For decades, researchers seeking to develop new treatment options for multiple sclerosis (MS) believed that it was primarily a disease of the brain’s white matter, but recent studies have highlighted that grey matter plays an important role as well. For instance, grey matter loss, known as atrophy, may be seen in early stages of the disease and is associated with worsening symptoms.
As part of this year’s efforts to raise awareness of the disease during World MS Day on May 30, Dr. Robert Zivadinov, professor of Neurology and director of the Buffalo Neuroimaging Analysis Center and Center for Biomedical Imaging at Clinical Translational Science Institute at the University of Buffalo, explains researchers’ evolving understanding of the role of grey matter damage in MS.
MS was previously considered to affect white matter primarily. How has that understanding evolved to include grey matter?
“About 15 years ago, improved imaging techniques revealed that large areas of grey matter were affected in patients. This evidence helped explain why some patients had such severe disease but relatively few damaged areas in the white matter, known as lesions.”
Are there specific regions of grey matter that are affected by MS?
“Not all parts of the grey matter are equally affected. There’s definitely significant involvement of the cortical layers of the brain’s grey matter, which is linked to symptoms such as fatigue, cognitive changes and memory loss.
“The deep grey matter is also involved in MS as well, and in particular the thalamus, which relays motor signals and regulates things like consciousness, sleep and alertness.”
“Some studies have found that grey matter atrophy correlates with disability, cognitive impairment and disease progression better than white matter.”
What do researchers know about the connection between the loss of grey matter, cognitive dysfunction, disability and MS progression?
“Many studies have found links between grey matter damage with both physical and cognitive impairment in patients with MS, including symptoms such as muscle control, sensory perception and memory. Some studies have found that grey matter atrophy correlates with disability, cognitive impairment and disease progression better than white matter lesions do.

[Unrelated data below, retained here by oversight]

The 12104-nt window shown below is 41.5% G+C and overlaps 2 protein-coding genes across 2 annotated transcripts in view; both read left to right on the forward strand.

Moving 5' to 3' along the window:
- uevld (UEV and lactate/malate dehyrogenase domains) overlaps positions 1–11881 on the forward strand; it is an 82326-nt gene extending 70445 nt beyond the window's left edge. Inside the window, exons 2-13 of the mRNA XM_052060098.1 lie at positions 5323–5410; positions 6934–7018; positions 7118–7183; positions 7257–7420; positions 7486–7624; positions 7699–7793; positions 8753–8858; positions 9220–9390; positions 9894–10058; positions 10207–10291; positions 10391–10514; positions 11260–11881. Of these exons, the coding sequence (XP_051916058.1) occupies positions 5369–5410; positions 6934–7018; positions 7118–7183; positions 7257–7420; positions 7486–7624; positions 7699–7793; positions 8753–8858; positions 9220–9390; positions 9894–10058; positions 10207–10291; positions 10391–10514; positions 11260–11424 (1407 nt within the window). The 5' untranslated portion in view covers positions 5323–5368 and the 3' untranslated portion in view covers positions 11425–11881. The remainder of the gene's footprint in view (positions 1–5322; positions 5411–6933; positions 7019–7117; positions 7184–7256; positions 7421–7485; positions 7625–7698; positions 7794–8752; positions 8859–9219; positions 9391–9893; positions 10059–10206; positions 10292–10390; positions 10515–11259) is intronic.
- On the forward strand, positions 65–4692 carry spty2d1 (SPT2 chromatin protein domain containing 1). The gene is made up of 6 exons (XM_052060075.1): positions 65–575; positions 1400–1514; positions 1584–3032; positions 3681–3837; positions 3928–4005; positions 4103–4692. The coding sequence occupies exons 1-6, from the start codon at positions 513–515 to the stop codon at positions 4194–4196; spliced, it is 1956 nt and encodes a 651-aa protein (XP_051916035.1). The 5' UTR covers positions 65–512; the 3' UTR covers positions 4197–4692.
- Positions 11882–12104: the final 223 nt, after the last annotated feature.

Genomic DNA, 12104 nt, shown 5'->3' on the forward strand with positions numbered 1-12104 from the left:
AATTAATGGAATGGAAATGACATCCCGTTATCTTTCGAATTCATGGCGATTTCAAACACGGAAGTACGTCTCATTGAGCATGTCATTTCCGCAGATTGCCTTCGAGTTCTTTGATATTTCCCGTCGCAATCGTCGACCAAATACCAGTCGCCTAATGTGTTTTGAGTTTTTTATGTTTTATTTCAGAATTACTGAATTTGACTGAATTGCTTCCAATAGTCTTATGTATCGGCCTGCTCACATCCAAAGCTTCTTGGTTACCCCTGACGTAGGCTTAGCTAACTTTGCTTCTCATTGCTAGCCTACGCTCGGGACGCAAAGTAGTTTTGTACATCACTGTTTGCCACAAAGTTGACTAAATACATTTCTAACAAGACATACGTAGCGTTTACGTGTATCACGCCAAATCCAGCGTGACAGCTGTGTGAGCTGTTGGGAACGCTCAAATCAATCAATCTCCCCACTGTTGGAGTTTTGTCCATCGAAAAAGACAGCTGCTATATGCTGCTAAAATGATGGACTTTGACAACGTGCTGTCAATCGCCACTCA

“Studies also suggest that grey matter lesions occur rather early on, particularly in relapsing-remitting MS, even before white matter lesions appear. It could very well be a potential marker for predicting disease progression.”
What is preventing it from becoming a more useful predictor of disease progression?
“Grey matter lesions are less pronounced than white brain lesions, so doctors have difficulty seeing them on typical MRIs. Instead, we have to use advanced, highly sensitive MRI techniques to measure changes in grey matter, but those techniques aren’t available everywhere. They require specialized equipment and expertise that is typically only found in academic research centers. That is one reason why grey matter atrophy has had limited use in the clinic.”
What do we still not understand about grey matter atrophy in people with MS?
“We still don’t understand what causes the damage. Grey matter atrophy is associated with several genetic, viral and environmental risk factors, but we haven’t pinpointed the mechanisms yet.”
What can be done to reduce the risk of damage to grey matter?
“That’s the holy grail. Most MS trials weren’t necessarily designed to answer that question. We are going to have to change the design of MS trials. Instead of only using MRIs of white matter lesions as an endpoint, we’ll need more sensitive imaging techniques to monitor grey matter changes over time as well.”
To learn more about how MS affects the brain over a lifetime, read “How Multiple Sclerosis Affects the Brain and CNS.”
Dr. Robert Zivadinov is a paid consultant for Celgene.